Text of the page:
The use of dynamic pricing using AI technology is becoming increasingly widespread. Dynamic pricing is a practice in which consumer demand is forecasted using big data such as weather, scheduled events and changes in personal preferences, and prices automatically change based on the changing circumstances.
Dynamic pricing offers benefits to both companies and consumers
The use of dynamic pricing, which first started in the US sports industry, has been gradually increasing in Japan in professional baseball, soccer, and theme parks. Unlike goods, the unsold entry tickets for these areas cannot be held as stock and sold later. Any shortfall in visitors directly reduces sales and puts pressure on corporate earnings. Therefore, AI is used to automatically change the prices and ensure that they are low during the off-season.
The introduction of dynamic pricing by Universal Studio Japan (USJ) this year became a major subject of discussion. During the off-season in January, the price of the one-day entry ticket (adults aged 12 years or more) was reduced from the usual amount of 7,900 JPY to 7,400 JPY. Conversely, the price was raised to 8,200 JPY between February 1 - March 22 on the occasion of Chinese New Year and to 8,700 JPY between March 23 - 31 during the spring holidays, when people visit in large numbers. This way, different prices were set at different points of time.
Companies tend to set incorrect prices because they do not have enough information about ever-changing consumer demand. This leads to either excessive inventory or conversely, shortages in goods, which is detrimental to both the companies as well as the consumers. In this regard, dynamic pricing can be understood as a framework that uses AI technology to capture changes in the demand curve in real-time and flexibly vary the prices, thereby creating a win-win relationship for both companies and consumers.
What are the possibilities of "one product, multiple prices"?
In general, the intersection of the aggregate demand curve, which is the sum of the demand curves of individual consumers, and the aggregate supply curve, which is the sum of supply curves of individual companies, determines the price and supply of a product. In this way, if “one product, one price” policy is established, some consumers may feel that the actual price is lower than what they think they would pay for the item. The benefit for the consumer is only the increased sense of discount, which results in the so-called "consumer surplus".
Until now, we have looked at the behavior of companies in varying their selling prices from time to time, but at a certain point of time, it is also possible for them to charge different prices to different consumers. In this case, rather than the principle of "one product, one price", it is "one product, multiple prices" that prevails.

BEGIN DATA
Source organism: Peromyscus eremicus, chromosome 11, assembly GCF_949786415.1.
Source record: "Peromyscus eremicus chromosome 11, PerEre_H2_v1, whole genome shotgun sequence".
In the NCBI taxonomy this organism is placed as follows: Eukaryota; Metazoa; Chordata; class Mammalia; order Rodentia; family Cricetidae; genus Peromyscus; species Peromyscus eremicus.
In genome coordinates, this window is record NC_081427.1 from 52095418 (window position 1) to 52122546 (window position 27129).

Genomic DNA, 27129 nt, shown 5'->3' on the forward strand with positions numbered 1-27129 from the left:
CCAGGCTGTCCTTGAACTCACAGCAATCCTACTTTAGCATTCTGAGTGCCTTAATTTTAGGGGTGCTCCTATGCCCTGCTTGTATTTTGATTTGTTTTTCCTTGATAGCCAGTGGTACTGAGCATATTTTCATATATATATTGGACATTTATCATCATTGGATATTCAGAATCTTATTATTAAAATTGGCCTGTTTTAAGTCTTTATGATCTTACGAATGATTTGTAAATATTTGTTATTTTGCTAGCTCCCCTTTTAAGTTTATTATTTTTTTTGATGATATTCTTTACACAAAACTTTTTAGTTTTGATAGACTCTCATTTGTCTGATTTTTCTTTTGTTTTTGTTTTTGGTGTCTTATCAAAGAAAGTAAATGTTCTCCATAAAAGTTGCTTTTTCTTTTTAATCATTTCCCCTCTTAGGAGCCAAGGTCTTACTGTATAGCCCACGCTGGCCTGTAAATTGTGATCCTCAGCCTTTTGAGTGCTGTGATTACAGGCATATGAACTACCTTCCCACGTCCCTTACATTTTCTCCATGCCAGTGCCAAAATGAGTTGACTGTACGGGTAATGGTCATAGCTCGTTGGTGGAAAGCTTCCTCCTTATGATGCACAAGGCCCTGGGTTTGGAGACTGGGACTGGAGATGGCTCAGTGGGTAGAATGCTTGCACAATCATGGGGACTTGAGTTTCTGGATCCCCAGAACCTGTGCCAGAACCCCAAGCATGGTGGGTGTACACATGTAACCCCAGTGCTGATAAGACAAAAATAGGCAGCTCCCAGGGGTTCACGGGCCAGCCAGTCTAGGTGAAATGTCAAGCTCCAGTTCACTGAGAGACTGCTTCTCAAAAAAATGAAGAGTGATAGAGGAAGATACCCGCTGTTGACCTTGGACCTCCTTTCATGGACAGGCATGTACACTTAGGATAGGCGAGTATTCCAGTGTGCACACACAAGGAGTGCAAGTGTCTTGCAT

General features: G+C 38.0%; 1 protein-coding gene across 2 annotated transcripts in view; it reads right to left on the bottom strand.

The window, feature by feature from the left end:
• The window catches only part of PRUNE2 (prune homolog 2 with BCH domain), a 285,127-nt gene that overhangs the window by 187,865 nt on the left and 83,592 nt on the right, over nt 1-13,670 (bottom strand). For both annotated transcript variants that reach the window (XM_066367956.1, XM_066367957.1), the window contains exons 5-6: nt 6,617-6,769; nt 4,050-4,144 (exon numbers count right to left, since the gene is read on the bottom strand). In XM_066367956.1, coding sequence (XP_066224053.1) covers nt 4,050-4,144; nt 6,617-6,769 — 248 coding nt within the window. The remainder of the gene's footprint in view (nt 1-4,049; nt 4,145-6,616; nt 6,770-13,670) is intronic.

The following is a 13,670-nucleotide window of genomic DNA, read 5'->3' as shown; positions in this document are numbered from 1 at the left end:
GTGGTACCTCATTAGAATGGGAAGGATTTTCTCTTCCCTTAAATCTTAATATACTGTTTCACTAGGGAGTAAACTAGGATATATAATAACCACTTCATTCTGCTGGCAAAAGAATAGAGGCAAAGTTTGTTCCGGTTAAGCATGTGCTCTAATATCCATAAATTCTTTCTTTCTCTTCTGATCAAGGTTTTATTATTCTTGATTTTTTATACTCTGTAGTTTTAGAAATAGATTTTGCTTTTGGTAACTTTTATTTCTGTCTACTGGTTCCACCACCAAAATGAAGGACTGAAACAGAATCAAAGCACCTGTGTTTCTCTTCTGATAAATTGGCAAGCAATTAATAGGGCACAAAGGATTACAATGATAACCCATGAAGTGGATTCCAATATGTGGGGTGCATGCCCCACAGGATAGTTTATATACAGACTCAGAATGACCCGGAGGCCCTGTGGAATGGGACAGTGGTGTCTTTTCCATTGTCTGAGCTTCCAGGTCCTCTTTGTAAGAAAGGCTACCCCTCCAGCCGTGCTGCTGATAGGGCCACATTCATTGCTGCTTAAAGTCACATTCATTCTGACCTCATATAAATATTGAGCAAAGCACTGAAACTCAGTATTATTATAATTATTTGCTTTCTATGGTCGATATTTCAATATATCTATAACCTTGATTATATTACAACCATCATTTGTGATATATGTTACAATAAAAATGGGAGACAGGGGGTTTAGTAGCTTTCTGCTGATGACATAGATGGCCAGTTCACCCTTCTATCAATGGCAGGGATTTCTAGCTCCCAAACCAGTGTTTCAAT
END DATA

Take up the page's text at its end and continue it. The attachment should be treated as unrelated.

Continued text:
If companies use some means to understand the preferences or demand curves of individual consumers, they can present different prices to different consumers. They can charge higher prices to consumers who would be prepared to buy the product even if they have to pay more than the current price. As a result, consumer surplus shrinks, and companies generate greater profits.
Discussion on appropriate regulations
Is it possible for companies to understand the preferences of individual consumers? Although it seems difficult, it can be understood to some extent through various online services.
For example, AI can infer individual preferences for a product from consumers’ online search history and posts on social media. Based on this, the price presented to individual consumers is the maximum price that they seem to be interested in paying. For example, if a consumer often browses a website for a product, the AI determines that he or she is strongly interested in purchasing the product and presents a higher price. Since the prices are presented to consumers individually through the internet, they cannot know the prices presented to other consumers. This is what we call individualization of prices.
Online services are offered inexpensively or at no charge, creating a large consumer surplus. However, if these services are used to individualize prices, the consumer surplus will shrink by that amount, resulting in a huge amount of revenue for the companies.
Dynamic pricing should be managed in such a way that it is beneficial to both consumers and businesses without significantly reducing consumer surplus. In order to do so, discussions regarding appropriate regulations will also begin in Japan in the near future.
Nomura Research Institute, Ltd.
Corporate Communications Department